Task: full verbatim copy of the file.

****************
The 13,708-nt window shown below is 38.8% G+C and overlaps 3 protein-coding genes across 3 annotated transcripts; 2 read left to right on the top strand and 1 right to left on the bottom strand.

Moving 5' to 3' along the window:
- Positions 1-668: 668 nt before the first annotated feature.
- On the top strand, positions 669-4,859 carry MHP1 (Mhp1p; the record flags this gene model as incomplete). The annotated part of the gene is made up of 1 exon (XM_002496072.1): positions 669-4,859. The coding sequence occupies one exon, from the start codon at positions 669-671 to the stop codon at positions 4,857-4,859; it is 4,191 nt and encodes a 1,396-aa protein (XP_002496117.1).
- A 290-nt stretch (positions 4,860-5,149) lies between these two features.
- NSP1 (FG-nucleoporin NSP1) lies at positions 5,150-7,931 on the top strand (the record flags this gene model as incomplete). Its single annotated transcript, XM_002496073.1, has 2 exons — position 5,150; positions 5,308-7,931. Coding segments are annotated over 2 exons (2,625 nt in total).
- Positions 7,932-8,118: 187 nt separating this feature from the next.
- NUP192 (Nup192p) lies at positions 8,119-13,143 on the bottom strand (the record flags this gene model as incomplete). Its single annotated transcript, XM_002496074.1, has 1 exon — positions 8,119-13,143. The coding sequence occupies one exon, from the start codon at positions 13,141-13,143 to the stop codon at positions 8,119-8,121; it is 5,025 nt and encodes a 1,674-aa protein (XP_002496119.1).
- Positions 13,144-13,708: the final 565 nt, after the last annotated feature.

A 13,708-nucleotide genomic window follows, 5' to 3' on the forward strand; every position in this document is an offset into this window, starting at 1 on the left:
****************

The 13,708-nt window shown below is 38.8% G+C and overlaps 3 protein-coding genes across 3 annotated transcripts; 2 read left to right on the top strand and 1 right to left on the bottom strand.

Moving 5' to 3' along the window:
- Positions 1-668: 668 nt before the first annotated feature.
- On the top strand, positions 669-4,859 carry MHP1 (Mhp1p; the record flags this gene model as incomplete). The annotated part of the gene is made up of 1 exon (XM_002496072.1): positions 669-4,859. The coding sequence occupies one exon, from the start codon at positions 669-671 to the stop codon at positions 4,857-4,859; it is 4,191 nt and encodes a 1,396-aa protein (XP_002496117.1).
- A 290-nt stretch (positions 4,860-5,149) lies between these two features.
- NSP1 (FG-nucleoporin NSP1) lies at positions 5,150-7,931 on the top strand (the record flags this gene model as incomplete). Its single annotated transcript, XM_002496073.1, has 2 exons — position 5,150; positions 5,308-7,931. Coding segments are annotated over 2 exons (2,625 nt in total).
- Positions 7,932-8,118: 187 nt separating this feature from the next.
- NUP192 (Nup192p) lies at positions 8,119-13,143 on the bottom strand (the record flags this gene model as incomplete). Its single annotated transcript, XM_002496074.1, has 1 exon — positions 8,119-13,143. The coding sequence occupies one exon, from the start codon at positions 13,141-13,143 to the stop codon at positions 8,119-8,121; it is 5,025 nt and encodes a 1,674-aa protein (XP_002496119.1).
- Positions 13,144-13,708: the final 565 nt, after the last annotated feature.

A 13,708-nucleotide genomic window follows, 5' to 3' on the forward strand; every position in this document is an offset into this window, starting at 1 on the left: